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Canada - Hungry bear family destroys beehives on N.B. farm

Spring is a busy time for honey producers. Throw in the destructive antics of some hungry bears and it can all add up to one giant and expensive nuisance. And this spring is no different than previous ones for one New Brunswick producer, except this year the marauding bears have been bringing along the family to sample the luscious, fresh honey.

Tom and Krista Trueman own and operate Trueman Blueberry Farms, producing blueberries, raspberries, and honey at their eighth-generation operation on Etter Ridge Road in Aulac, N.B. Although they produce a moderate size fruit crop, the main focus is their commercial honey operation, which includes about 1,000 hives, typically producing 18-20 tons of wildflower honey each year. A large number of their hives are leased to other crop growers in the Maritimes where they’re used to boost pollination.

But the bear problem is getting a bit much this year, Tom Trueman admitted recently.

“We’ve always had problems with bears,” he said. “Really, it would be odd if we didn’t get any bears at the hives. But right now, there are a lot more bears around than there used to be. The ones we’ve been seeing lately are a mother bear and her three-year-old triplet cubs. And she’s trained them how to get over and under and around the (electric) fence. So we’ve got four problem bears now, instead of just one.”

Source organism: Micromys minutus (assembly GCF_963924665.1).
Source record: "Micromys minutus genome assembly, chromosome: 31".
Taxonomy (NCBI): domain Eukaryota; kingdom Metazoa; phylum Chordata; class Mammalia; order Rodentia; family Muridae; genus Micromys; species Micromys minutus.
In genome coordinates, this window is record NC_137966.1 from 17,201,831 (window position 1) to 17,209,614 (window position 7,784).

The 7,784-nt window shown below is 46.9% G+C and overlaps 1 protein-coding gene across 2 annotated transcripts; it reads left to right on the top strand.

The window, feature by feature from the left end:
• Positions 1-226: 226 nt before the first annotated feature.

As of late May, the bears had destroyed 18-20 hives – each of which houses 30,000-60,000 bees – and that adds up to a substantial loss.

“When they’re done with a hive, what’s left is just a bit of firewood,” said Trueman, adding that most bees die as the result of an attack – either directly or indirectly.

And the wily bears don’t appear to be afraid of getting caught in the act, as some of the hives are close to the Trueman home.

“Some years, if it’s warmer and there’s more food for them, they don’t bother with the bees as much,” said Trueman. “But when they wake up from hibernation and it’s cold, wet, and there’s not a lot of food around, they’ll put up with stinging bees to get something to eat. That’s why they are more active this year.”

Trueman said in past years he’s asked provincial natural resources personnel to live trap and relocate bears, but that’s not an easy task.

“You have to be careful,” he said. “If the bear is nursing a cub, you can’t separate them. And even if she’s not, it can still be quite challenging. So we don’t often do that. You just have to ride it out. This year’s been tough. They’ve been around eight or nine nights so far.”

Trueman said he’s hoping the bears will move along so he can assess the damage for this year and get on with the spring bee chores.

Tom’s Best brand honey is sold at the farm’s onsite produce outlet and in local retail stores, and a good amount is also used in the production of the farm’s increasingly popular homemade ice cream.

“Bears are smart,” said Trueman. “They know what they want and they figure out how to get it. But we’ll be glad when they’re done with our hives for this year.”

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